The report urged the LAPD to review some of its policies for handling domestic violence and strengthen its ties with community organizations that provide crisis intervention and violence prevention services.

The findings weren’t unexpected, said Marsha Mitchell, director of communications for the nonprofit advocacy group Community Coalition.

“There is a history of inaction regarding violence against (B)lack women,” Mitchell said in an email. He noted that police and media indifference to black pain dates back at least to the so-called Grim Sleeper serial murders, when the LAPD kept the killings secret despite suspicions that a killer was harassing young black women.

For Bernita Walker, the lack of empathy for black women comes as no surprise in a country that has been slow to come to terms with racism embedded deep in its history.

“We know that there is a problem with the lives of black women that is not covered as widely as it should be” by the media, said Walker, who runs Project: PeaceMakers Inc., a United States-based domestic violence organization. South Los Angeles. Sometimes the voices of black women who find themselves in cycles of abuse are ignored until it’s too late, because people “feel like we’re overreacting” and police don’t always treat these cases with the same urgency, she said.

The report offers a glimmer of optimism: The LAPD solved 77 of 81 homicides of black women between 2016 and 2022. But it cast doubt on the accuracy of LAPD statistics due to inconsistencies in reporting and also noted that many crimes go unreported, particularly in the communities. of color Fractured trust in law enforcement remains a key problem in some Black and Latino communities.

Theus was last seen on January 7, 2022. He had told a family member that he was going to a party with a friend.

Because her body was discovered on an access road to the 110 Freeway, the California Highway Patrol is investigating the case.

The report said the news articles, which began as a trickle, overemphasized the possibility that “theft and prostitution” may have played a role in her death.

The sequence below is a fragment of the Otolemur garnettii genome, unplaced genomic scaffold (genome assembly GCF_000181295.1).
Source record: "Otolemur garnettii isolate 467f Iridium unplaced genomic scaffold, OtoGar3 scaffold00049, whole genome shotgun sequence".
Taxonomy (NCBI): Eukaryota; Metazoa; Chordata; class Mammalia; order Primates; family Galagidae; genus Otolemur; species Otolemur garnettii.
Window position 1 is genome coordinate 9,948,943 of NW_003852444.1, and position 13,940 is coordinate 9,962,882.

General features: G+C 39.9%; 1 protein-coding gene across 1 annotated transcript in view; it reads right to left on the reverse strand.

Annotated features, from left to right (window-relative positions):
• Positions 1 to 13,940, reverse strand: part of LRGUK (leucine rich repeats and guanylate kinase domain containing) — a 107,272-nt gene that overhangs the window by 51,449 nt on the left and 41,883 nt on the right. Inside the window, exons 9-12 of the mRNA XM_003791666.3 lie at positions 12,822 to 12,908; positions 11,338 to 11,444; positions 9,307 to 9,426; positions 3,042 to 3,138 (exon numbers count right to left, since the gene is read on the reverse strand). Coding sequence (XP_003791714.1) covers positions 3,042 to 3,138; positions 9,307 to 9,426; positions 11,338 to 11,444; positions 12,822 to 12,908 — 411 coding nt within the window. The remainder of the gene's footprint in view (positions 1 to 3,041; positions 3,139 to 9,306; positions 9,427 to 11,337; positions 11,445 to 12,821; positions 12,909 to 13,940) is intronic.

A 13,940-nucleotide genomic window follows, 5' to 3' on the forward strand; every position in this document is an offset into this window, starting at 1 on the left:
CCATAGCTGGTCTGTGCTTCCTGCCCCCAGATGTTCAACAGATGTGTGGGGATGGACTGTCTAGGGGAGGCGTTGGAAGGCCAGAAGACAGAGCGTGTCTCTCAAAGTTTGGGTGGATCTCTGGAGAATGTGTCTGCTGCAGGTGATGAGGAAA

Such “victim blaming” language and framing “normalizes” violent acts against other black women, according to the report.

Najee Ali, a longtime community organizer, said the report “only confirmed what black activists have known for decades.”

The fatal stabbing of a young white woman named Brianna Kupfer around the same time made headlines across the country. According to Ali, news coverage of Theus’s death only began after he and his family began publicly denouncing “hypocrisy.”

After that, city and county leaders promised tens of thousands of dollars in rewards for information leading to an arrest.

Nafeesah Kincy, Theus’s cousin, said she’s glad Theus is still on people’s minds, but the loss has been hard.

“Here I am, a black woman who has to go out every day and cope and deal with all this depression, knowing that my life doesn’t matter,” Kincy said. “Tioni was a beautiful soul, and she didn’t deserve this, and I just want her name to stay out there and stay alive, and I just hope it gets reported, jolts someone’s memory.”

Another cousin, Solona Theus, said people should stop judging a murdered teenager who was dealing with the death of her mother.

“A lot of people want to speak up and say, ‘Oh, well, she was online, or she was dressed this way, or she was on the streets,’” Solona Theus said. “But she was a human being. A lot of these girls are just human beings.”